Behind the Plate (The Boys of Baseball #2) - J. Sterling
The Summer Before Junior Year of College
The airport was too bright, light filtering in from every direction as I looked around at the sheer amount of people rushing in and out, avoiding touching each other like they had the plague. Why was everyone always in such a hurry?
My phone buzzed in my hand, and I looked down, seeing a text from Cole Anders, wishing me good luck. I was surprised that he remembered I was leaving today.
Cole was my teammate at Fullton State, and he had just gotten drafted for Houston. I couldn’t have been happier for him for getting the chance to pursue his professional dreams, especially after all the shit he’d gone through last season in order to get there.
I typed out a quick reply, telling him the same thing back, and shoved my phone in my pocket when it buzzed again.
I pulled it out, pressed on the screen, and saw a picture of Mac’s face zoomed in way too close. Mac Davies was another teammate of mine, but he was also my closest friend. He was currently driving to Washington state to play baseball for the summer there, and I knew he was bored traveling by himself. I sent him a picture of me flipping him off, and my mom swatted my hand.
“Really?” she pretended to scold me, but I knew she didn’t really care.
“It’s just Mac,” I said, like that should excuse my behavior.
“I like Mac. Don’t be mean to him,” she chastised, and I rolled my eyes, apparently a trait I’d gotten from her since my dad brought it up each and every time I did it.
“I like him too. That’s why I’m mean to him.” I smiled, and she shook her head, her eyes starting to water.
“Mom, no.” I stood in the airport with my baseball bag slung over my shoulder as I watched my mom’s bright green eyes fill with more tears. “Please don’t cry. Dad, help!” I turned to look for my dad, willing him to come and get my mom, but he was preoccupied with my little sister, Jacey, who wasn’t so little anymore.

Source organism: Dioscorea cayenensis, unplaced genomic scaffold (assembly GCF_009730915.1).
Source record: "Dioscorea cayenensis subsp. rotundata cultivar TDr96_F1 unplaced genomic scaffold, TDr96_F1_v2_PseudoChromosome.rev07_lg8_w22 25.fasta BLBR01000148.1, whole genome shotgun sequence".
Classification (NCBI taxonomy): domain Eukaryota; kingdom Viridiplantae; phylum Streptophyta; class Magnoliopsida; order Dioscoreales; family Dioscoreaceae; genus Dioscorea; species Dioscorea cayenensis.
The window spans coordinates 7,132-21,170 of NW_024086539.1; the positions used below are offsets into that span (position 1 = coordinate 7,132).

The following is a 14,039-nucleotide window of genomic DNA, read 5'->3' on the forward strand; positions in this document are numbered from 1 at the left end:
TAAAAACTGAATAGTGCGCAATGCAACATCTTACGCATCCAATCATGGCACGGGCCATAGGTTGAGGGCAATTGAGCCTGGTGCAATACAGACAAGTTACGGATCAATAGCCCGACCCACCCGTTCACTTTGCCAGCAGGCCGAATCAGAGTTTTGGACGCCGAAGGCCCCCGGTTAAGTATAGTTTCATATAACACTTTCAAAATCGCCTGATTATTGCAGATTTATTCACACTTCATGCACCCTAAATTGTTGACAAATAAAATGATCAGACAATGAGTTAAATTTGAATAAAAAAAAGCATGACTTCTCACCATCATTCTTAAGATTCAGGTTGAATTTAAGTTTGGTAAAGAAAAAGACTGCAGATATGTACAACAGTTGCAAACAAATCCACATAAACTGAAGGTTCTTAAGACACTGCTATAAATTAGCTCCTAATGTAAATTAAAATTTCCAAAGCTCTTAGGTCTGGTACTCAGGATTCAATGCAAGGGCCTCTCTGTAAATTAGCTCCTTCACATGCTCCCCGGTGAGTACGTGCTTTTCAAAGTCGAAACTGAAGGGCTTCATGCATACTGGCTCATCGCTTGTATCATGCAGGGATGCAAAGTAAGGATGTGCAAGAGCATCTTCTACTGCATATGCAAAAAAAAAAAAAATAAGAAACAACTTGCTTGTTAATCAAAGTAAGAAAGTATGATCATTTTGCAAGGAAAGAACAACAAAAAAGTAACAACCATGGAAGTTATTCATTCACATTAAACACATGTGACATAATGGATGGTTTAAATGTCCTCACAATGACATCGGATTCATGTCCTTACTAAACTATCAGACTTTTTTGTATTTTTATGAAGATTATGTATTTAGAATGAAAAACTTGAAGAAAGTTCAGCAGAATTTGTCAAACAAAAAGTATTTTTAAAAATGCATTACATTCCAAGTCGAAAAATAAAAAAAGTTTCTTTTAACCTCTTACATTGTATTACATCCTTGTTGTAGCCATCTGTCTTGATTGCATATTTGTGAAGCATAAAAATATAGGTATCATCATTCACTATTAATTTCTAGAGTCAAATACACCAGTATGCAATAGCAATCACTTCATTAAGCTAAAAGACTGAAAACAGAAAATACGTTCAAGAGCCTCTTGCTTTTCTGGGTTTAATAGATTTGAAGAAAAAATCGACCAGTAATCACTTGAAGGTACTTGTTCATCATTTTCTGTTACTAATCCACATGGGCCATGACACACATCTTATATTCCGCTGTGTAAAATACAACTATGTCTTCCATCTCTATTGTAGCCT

My mom wiped under her eyes and smiled. “I’m fine. I’m sorry. It’s just always emotional when you leave for the whole summer.”
“I’ve been doing this every year since I was a freshman,” I reminded her, but it was no use.
I’d been invited to the most exclusive baseball programs each summer since I started playing college ball. I knew how lucky I was to have this chance and how most other guys would kill to be in my position, but I also knew how hard I’d worked for it. Invitations like this didn’t get handed to guys who couldn’t play the game, no matter what your last name was. I’d earned the right to be on that field with the best of the best, but some players never saw it that way. To some guys, I’d always be riding my dad’s coattails, and nothing I did could change their minds.
“I know. It’s still hard though. Wait until you’re a parent. You’ll see,” she said before her expression changed, and she swallowed. “No. I mean, do not be a parent. Just say no. Not yet. No kids for you. You’re still a kid.”
She kept saying all the things she’d told me a million times before, and my dad finally decided to walk over and save me from the lecture starting that was all his fault, it was about to happen anyway because of his past.
My mom tended to absolutely freak out whenever the thought of baseball groupies going after her only son shot into her mind. It was like she was catapulted back in time, her face twisting, eyes narrowing, heart breaking. I knew far too much about my parents’ dating history and the things that they had gone through when they were my age. But I wasn’t my dad. At least, that was what I’d been told a thousand times by everyone who had grown up with him. Apparently, not sleeping with the entire female population made me nothing like my old man.
I’d started keeping girls out of my life once I realized that some of them were exactly like the ones my parents had always warned me about. I’d grown up hearing stories about females with malicious intent, but it never really sank in until it started happening to me in high school. It scared the living shit out of me to realize the things that girls were